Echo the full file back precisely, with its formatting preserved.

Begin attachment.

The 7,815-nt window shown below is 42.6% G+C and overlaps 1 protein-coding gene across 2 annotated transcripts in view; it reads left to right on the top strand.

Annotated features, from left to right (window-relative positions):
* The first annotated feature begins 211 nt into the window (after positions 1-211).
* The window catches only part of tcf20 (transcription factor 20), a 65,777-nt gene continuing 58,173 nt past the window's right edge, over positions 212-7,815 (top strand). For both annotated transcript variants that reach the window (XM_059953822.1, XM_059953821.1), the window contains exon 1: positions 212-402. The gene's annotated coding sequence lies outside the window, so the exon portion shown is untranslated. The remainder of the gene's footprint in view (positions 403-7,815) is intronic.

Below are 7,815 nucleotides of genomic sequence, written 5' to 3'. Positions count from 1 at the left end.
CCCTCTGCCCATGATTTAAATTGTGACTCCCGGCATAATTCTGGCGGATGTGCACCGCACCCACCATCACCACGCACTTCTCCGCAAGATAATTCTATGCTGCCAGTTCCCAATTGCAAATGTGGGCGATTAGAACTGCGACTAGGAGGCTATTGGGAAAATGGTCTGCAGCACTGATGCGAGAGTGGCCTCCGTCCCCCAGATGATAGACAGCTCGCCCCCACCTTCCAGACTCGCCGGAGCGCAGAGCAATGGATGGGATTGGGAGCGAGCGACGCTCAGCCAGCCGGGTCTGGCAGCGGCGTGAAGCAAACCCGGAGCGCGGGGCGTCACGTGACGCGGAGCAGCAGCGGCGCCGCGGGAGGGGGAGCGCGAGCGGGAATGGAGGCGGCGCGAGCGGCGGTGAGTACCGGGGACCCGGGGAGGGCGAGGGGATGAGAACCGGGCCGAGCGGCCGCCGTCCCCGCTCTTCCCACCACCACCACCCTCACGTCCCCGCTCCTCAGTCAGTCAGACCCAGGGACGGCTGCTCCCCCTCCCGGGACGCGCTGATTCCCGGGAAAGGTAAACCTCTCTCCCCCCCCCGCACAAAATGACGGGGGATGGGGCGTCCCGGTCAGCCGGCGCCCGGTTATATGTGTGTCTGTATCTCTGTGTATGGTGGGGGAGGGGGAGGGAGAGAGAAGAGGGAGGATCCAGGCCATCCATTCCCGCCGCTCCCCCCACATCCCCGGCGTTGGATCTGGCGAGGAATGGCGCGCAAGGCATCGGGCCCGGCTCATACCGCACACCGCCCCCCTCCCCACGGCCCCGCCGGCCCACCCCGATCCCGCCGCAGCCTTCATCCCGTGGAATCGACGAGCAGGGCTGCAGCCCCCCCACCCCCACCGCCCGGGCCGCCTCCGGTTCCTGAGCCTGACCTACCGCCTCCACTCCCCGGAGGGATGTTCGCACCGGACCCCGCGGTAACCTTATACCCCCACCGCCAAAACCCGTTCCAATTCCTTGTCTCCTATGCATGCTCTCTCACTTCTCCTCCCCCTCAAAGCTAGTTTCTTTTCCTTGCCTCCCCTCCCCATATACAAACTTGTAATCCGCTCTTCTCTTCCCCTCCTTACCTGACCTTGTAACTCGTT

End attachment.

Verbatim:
The 7,815-nt window shown below is 42.6% G+C and overlaps 1 protein-coding gene across 2 annotated transcripts in view; it reads left to right on the top strand.

Annotated features, from left to right (window-relative positions):
* The first annotated feature begins 211 nt into the window (after positions 1-211).
* The window catches only part of tcf20 (transcription factor 20), a 65,777-nt gene continuing 58,173 nt past the window's right edge, over positions 212-7,815 (top strand). For both annotated transcript variants that reach the window (XM_059953822.1, XM_059953821.1), the window contains exon 1: positions 212-402. The gene's annotated coding sequence lies outside the window, so the exon portion shown is untranslated. The remainder of the gene's footprint in view (positions 403-7,815) is intronic.

Below are 7,815 nucleotides of genomic sequence, written 5' to 3'. Positions count from 1 at the left end.
CCCTCTGCCCATGATTTAAATTGTGACTCCCGGCATAATTCTGGCGGATGTGCACCGCACCCACCATCACCACGCACTTCTCCGCAAGATAATTCTATGCTGCCAGTTCCCAATTGCAAATGTGGGCGATTAGAACTGCGACTAGGAGGCTATTGGGAAAATGGTCTGCAGCACTGATGCGAGAGTGGCCTCCGTCCCCCAGATGATAGACAGCTCGCCCCCACCTTCCAGACTCGCCGGAGCGCAGAGCAATGGATGGGATTGGGAGCGAGCGACGCTCAGCCAGCCGGGTCTGGCAGCGGCGTGAAGCAAACCCGGAGCGCGGGGCGTCACGTGACGCGGAGCAGCAGCGGCGCCGCGGGAGGGGGAGCGCGAGCGGGAATGGAGGCGGCGCGAGCGGCGGTGAGTACCGGGGACCCGGGGAGGGCGAGGGGATGAGAACCGGGCCGAGCGGCCGCCGTCCCCGCTCTTCCCACCACCACCACCCTCACGTCCCCGCTCCTCAGTCAGTCAGACCCAGGGACGGCTGCTCCCCCTCCCGGGACGCGCTGATTCCCGGGAAAGGTAAACCTCTCTCCCCCCCCCGCACAAAATGACGGGGGATGGGGCGTCCCGGTCAGCCGGCGCCCGGTTATATGTGTGTCTGTATCTCTGTGTATGGTGGGGGAGGGGGAGGGAGAGAGAAGAGGGAGGATCCAGGCCATCCATTCCCGCCGCTCCCCCCACATCCCCGGCGTTGGATCTGGCGAGGAATGGCGCGCAAGGCATCGGGCCCGGCTCATACCGCACACCGCCCCCCTCCCCACGGCCCCGCCGGCCCACCCCGATCCCGCCGCAGCCTTCATCCCGTGGAATCGACGAGCAGGGCTGCAGCCCCCCCACCCCCACCGCCCGGGCCGCCTCCGGTTCCTGAGCCTGACCTACCGCCTCCACTCCCCGGAGGGATGTTCGCACCGGACCCCGCGGTAACCTTATACCCCCACCGCCAAAACCCGTTCCAATTCCTTGTCTCCTATGCATGCTCTCTCACTTCTCCTCCCCCTCAAAGCTAGTTTCTTTTCCTTGCCTCCCCTCCCCATATACAAACTTGTAATCCGCTCTTCTCTTCCCCTCCTTACCTGACCTTGTAACTCGTT